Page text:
ISSN (Print) - 0012-9976 | ISSN (Online) - 2349-8846

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The Fundamental Freedom to Migrate within India

The debate over migrant workers in recent times and their invisibility in government data and in policy discourse has led to a series of responses from state and central governments. While the number of returning migrants is lower in the second wave of Covid-19, nothing much has changed for the migrants on the ground. This past year has seen state governments, such as Haryana and Karnataka, move to give preference to “local” persons over migrants, even as a draft national migrant policy is under consideration. Is there a constitutional right to migrate within India? What, if any, are the duties cast upon governments and employers? These questions must be considered if the current migrant crisis is not to result in deprivation of the fundamental right to internal migration.

Safeguarding Fundamental Rights

In recent times, the right to speech, expression and the right to protest have been constantly undermined. An attack on these rights runs contrary to the spirit of civilised democracy. We need to exercise these rights within the Constitution’s conditions and the government is duty-bound to provide these conditions.

India’s Unforgivable Laws

Several unconstitutional laws in India repress its citizens. A reading list from the EPW Archives.

Downgrading the Status of Chief Information Commissioner

The right to information, much like the right to vote, is rooted in the same fundamental right, with the offices of the chief information commissioner and the chief election commissioner, respectively, operating at the same level of autonomy, towards the enforcement of these rights. The proposed amendments to the Right to Information Act, which reportedly seek to downgrade the status of the chief information commissioner and information commissioners, reduce the autonomy of this constitutional institution and are, consequently, an assault on the right to information and democracy.

The Court Fails the Citizen

The dismissal of the case on misuse of the sedition law suggests the Supreme Court is removed from reality.

10 Years of Khairlanji

Was justice really done in the Khairlanji massacre? Is there any let-up in atrocities against Dalits? More importantly, will the victims get justice given the depressing trend in recent judgments, where perpetrators of violence against Dalits have been repeatedly acquitted?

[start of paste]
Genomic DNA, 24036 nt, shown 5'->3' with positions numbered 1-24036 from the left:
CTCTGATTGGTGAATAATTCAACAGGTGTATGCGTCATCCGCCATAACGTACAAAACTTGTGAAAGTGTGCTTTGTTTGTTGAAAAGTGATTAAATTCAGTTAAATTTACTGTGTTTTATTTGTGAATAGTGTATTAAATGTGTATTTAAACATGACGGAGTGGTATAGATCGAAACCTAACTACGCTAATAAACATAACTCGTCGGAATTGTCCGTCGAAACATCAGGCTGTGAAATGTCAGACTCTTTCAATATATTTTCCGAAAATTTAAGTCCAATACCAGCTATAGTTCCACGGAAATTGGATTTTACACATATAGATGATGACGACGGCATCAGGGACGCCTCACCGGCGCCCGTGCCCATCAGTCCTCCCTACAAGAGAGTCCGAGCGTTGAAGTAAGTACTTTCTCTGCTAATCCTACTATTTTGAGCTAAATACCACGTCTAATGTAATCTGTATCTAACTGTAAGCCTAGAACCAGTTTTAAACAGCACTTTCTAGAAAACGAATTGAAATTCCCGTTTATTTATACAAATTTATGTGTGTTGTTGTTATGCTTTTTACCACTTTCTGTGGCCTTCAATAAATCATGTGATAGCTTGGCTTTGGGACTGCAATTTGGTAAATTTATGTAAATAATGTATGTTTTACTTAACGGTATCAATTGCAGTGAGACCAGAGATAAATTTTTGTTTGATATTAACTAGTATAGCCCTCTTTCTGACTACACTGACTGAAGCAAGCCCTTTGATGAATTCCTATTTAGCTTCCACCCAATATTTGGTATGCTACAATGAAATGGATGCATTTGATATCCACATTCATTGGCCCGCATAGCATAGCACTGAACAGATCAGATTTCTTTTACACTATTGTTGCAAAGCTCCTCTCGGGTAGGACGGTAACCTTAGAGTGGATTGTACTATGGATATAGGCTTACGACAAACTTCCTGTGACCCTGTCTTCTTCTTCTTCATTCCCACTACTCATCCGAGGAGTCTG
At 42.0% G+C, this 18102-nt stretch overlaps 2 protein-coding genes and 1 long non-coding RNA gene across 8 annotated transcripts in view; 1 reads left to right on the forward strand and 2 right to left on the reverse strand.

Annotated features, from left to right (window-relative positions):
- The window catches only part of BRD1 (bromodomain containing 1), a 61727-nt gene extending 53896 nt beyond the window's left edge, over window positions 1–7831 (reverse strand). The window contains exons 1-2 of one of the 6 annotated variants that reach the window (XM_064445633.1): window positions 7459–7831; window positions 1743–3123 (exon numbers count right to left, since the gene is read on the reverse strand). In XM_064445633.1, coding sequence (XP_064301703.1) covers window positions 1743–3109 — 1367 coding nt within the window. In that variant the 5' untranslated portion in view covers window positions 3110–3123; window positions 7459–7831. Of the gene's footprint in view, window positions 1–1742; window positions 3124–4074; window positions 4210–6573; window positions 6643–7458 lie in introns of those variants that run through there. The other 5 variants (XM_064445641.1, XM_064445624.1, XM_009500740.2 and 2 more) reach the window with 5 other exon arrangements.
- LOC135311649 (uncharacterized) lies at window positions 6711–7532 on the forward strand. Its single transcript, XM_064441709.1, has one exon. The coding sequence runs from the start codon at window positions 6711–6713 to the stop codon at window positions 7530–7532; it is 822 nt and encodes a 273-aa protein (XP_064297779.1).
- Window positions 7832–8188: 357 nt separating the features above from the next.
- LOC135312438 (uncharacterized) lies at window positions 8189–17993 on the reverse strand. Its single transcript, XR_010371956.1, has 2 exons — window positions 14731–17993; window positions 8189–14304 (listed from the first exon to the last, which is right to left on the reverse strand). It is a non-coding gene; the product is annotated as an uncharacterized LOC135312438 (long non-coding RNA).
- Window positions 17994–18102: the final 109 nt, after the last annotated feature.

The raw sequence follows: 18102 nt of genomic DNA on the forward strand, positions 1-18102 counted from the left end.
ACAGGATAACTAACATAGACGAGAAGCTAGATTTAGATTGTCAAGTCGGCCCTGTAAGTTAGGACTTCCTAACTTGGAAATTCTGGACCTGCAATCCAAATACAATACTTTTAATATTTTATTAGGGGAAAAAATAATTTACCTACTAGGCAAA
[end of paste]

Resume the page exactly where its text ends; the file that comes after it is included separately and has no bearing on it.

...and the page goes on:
Taking Free Speech Seriously

Offend, Shock, or Disturb: Free Speech under the Indian Constitution by Gautam Bhatia, Oxford University Press, 2016; pp 392, `653 (hardcover).

Right to Abort in Surrogacy Contracts

This article makes an enquiry into the right to abort in surrogacy contracts as visualised by the bill on Assisted Reproductive Technology drafted by the Indian Council of Medical Research and introduced in Parliament in 2010. It argues that the bill's anti-abortion clause raises important questions of ethics, fundamental rights as well as legal remedies, if any, in the event of a breach of contract.

NBA Contempt of Court Case

The Narmada Bachao Andolan contempt of court case, involving advocate Prashant Bhushan, Medha Patkar and Arundhati Roy, is analysed here from three perspectives: the frivolous nature of the complaint; the scope of the fundamental right to freedom of speech as against the power to punish for contempt of court; and the need for restraint on the part of social activists in their criticism of the judiciary.

Expanding Our Fundamental Rights

 The International Covenant on Civil and Political Rights: Cases, Materials, and Commentary by Sarah Joseph, Jenny Schultz and Melissa Castan; Oxford University Press; pp 745, £ 75.

Drinking Water as a Fundamental Right

The recent landmark judgment by the Supreme Court, placing drinking water as a fundamental right should serve as a stern warning to the politician-bureaucrat nexus who have in recent years turned a blind eye to the growing pollution of Indian rivers. That the court too has sided with the people, and should help in initiating a debate on a crucial issue that has serious implications for the continued health and well-being of most citizens.
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